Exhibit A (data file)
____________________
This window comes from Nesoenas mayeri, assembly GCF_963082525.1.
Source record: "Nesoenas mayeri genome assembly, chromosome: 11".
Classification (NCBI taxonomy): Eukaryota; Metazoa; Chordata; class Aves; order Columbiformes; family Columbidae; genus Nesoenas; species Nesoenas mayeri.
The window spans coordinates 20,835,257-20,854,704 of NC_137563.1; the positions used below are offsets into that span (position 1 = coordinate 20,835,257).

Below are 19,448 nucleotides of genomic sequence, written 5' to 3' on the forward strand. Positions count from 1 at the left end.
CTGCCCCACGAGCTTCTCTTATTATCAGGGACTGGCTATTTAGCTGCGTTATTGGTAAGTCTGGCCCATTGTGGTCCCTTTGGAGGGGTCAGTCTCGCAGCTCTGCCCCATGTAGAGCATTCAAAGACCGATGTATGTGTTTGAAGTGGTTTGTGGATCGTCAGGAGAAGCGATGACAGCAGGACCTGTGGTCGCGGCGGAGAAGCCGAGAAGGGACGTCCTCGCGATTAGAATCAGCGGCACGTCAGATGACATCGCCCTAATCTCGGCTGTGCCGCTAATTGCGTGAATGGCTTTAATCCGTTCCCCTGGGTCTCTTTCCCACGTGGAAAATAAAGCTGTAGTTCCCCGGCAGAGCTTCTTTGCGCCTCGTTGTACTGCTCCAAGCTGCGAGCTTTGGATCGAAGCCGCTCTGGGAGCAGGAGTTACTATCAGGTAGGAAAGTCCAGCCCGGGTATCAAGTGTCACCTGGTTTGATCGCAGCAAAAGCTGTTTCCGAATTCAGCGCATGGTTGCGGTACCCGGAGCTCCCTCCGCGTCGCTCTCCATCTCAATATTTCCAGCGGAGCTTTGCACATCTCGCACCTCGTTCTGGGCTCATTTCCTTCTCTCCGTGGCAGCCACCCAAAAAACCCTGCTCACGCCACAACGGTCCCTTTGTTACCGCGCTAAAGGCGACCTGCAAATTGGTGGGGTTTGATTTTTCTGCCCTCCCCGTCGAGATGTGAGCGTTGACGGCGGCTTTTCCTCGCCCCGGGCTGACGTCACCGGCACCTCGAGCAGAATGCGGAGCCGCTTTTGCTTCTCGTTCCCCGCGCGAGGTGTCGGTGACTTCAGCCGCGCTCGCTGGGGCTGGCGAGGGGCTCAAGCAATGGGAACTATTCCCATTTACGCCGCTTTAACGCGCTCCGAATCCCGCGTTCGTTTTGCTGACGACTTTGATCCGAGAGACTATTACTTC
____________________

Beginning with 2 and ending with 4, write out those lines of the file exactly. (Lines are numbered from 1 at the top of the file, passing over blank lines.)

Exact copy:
Source record: "Nesoenas mayeri genome assembly, chromosome: 11".
Classification (NCBI taxonomy): Eukaryota; Metazoa; Chordata; class Aves; order Columbiformes; family Columbidae; genus Nesoenas; species Nesoenas mayeri.
The window spans coordinates 20,835,257-20,854,704 of NC_137563.1; the positions used below are offsets into that span (position 1 = coordinate 20,835,257).